By John Finnerty
Some state senators want to freeze property tax rates for seniors, protecting them from costs that could force them from their homes, but at least one critic dismisses the move as a bid to curry votes.
A bill by Senate Majority Leader Dominic Pileggi, R-Chester County, calls for the state to reimburse schools money they would have received from tax increases on property owned by anyone age 65 or older. The bill does not explain how the state would pay for the tax freeze, but legislators have considered using revenue from the electronic lottery game Keno.
Eric Arneson, a spokesman for Pileggi, said lawmakers are still debating from where the money should come.
Retiree Pat Baylor of Lewisburg said the bill is necessary to help seniors afford to stay in their homes.
Baylor sheepishly admits that she and her husband, Eugene, didn’t think to ask about property taxes when they retired to Union County from Maryland. They were startled to learn that property taxes in their new home were three times as much as they’d paid for their last place, mainly because of school taxes.
Baylor said she’s frightened about what will happen in the future as Lewisburg plans a new high school.
“I don’t doubt that they need a new school,” she said. “But I don’t think people can afford it. I think a lot of seniors are scared.”
Baylor said she empathizes with all taxpayers, but working people may be in a better position to bring home more money to deal with the increased burden than seniors on fixed budgets, she said.
David Baldinger, administrator of the Pennsylvania Taxpayers Cyber Coalition, said freezing taxes for seniors seems more like election year pandering to a constituency that votes in large numbers.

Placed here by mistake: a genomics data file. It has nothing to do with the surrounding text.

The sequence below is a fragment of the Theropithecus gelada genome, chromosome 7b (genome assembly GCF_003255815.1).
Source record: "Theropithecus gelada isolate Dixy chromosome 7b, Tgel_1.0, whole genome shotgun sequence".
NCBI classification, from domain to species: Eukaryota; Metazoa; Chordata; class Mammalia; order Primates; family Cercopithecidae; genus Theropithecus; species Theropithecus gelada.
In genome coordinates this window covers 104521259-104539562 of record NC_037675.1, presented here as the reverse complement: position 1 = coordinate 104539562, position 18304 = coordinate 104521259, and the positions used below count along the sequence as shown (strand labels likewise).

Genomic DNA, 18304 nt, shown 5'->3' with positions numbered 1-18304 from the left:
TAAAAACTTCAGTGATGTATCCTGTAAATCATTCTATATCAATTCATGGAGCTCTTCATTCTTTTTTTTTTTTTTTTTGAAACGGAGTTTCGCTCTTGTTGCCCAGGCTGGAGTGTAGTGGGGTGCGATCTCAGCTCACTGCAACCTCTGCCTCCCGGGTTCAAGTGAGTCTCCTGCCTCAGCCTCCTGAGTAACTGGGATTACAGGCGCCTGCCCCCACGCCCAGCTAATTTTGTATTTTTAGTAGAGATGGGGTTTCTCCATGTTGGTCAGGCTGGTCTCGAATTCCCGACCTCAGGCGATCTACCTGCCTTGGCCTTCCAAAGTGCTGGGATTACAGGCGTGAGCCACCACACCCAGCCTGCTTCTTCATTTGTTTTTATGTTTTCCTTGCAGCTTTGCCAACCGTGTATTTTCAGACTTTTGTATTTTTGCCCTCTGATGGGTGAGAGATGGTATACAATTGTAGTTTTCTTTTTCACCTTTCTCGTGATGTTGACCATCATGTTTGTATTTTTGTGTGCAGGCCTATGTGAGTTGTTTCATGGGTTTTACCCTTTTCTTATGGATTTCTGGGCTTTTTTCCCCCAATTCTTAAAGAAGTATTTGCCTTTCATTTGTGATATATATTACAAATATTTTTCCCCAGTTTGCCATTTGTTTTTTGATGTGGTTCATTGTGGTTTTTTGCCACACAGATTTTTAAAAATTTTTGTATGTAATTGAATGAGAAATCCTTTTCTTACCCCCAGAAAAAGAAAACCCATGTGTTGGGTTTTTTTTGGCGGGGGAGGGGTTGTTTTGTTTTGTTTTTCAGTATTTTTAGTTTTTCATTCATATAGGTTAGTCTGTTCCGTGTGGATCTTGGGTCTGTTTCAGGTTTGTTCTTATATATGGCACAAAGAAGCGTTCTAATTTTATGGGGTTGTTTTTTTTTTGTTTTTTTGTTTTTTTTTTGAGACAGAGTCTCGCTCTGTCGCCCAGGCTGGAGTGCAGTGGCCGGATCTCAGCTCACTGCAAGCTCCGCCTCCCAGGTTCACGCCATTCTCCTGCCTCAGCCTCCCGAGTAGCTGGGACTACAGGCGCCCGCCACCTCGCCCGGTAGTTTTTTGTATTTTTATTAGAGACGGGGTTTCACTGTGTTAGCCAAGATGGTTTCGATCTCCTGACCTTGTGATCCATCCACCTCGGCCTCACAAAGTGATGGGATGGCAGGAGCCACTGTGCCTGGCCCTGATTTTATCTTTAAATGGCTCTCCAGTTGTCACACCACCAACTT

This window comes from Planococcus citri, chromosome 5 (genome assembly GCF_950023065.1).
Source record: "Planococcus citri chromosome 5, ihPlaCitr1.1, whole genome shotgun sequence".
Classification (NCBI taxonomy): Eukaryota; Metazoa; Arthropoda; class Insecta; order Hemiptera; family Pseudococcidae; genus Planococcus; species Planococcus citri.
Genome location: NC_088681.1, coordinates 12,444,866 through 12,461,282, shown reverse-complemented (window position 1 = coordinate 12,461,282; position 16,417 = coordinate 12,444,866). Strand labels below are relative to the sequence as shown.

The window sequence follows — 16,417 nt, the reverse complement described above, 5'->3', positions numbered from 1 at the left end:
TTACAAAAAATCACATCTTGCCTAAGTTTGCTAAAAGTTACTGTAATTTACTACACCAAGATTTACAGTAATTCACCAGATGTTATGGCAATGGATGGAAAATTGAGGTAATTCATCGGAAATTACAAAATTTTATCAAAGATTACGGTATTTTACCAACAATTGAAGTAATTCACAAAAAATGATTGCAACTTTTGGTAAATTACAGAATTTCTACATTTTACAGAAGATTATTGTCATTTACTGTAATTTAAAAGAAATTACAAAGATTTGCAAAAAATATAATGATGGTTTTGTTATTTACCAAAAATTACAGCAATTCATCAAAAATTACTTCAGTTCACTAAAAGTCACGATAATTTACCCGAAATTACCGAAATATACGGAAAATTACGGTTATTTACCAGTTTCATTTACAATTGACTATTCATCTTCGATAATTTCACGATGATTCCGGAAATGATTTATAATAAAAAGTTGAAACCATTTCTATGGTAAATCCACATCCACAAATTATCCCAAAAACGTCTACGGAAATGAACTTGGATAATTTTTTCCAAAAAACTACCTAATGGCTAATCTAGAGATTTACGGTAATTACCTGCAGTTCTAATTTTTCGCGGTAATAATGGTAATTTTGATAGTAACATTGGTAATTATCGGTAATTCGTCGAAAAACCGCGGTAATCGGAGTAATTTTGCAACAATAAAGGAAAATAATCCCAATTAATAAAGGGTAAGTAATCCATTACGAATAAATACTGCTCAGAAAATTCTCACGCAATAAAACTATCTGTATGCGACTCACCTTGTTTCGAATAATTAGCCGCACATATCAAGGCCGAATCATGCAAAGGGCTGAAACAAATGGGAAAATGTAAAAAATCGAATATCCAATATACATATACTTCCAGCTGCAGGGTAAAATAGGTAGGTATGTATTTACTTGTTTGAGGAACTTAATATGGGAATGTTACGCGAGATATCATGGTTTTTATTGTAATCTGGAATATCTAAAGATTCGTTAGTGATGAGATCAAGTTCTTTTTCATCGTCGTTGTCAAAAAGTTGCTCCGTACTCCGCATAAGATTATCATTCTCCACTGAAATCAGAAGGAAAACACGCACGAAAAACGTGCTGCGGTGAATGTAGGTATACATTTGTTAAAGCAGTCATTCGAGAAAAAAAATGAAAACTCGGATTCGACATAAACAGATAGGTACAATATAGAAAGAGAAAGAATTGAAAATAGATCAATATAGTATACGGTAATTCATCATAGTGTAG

Baldinger’s group is lobbying for legislation to replace all property taxes by increasing the sales tax. The group believes there is enough support in the Senate for the measure to pass, he said.
A total repeal effort couldn’t pass the House last fall, said Arneson, so legislative leaders have begun looking for alternatives.
Both the property tax repeal and property tax freeze for seniors would require the state to cover shortfalls.
The Tax Policy Center reports that Pennsylvania has the 13th highest property taxes in the nation.
Nine percent of property taxes come from homes owned by people 70 or older, according to the state Independent Fiscal Office. And the nature of a tax freeze is that the hole it leaves in the budget widens rapidly.
The state Independent Fiscal Office estimated last fall that within four years the state will need to find $200 million to cover the cost of the shortfall created by the tax freeze for seniors.
That amount will only grow every time a school district raises taxes, Baldinger said.
The state study also found that the plan supported by Baldinger’s group could result in a shortfall of $1 billion in education funding in just a few years.
No other state has ever successfully eliminated property taxes, Arneson noted, while others have successfully frozen property taxes for senior citizens. Six states have frozen property taxes for seniors — Connecticut, New Jersey, Oklahoma, Rhode Island, Tennessee and Texas, according to the National Conference of State Legislatures.
The state lottery already provides millions of dollars in tax rebates for seniors.
Last year lottery and slots revenue provided more than $282 million in rebates to more than 598,000 residents — an average rebate of $471.
The program provides rebates up to $975 for homeowners with annual incomes up to $35,000 a year, or renters with incomes up to $15,000.
John Finnerty reports from the CNHI Harrisburg Bureau for The Meadville Tribune and other Pennsylvania newspapers owned by Community Newspaper Holdings Inc. Email him at firstname.lastname@example.org and follow him on Twitter @cnhipa.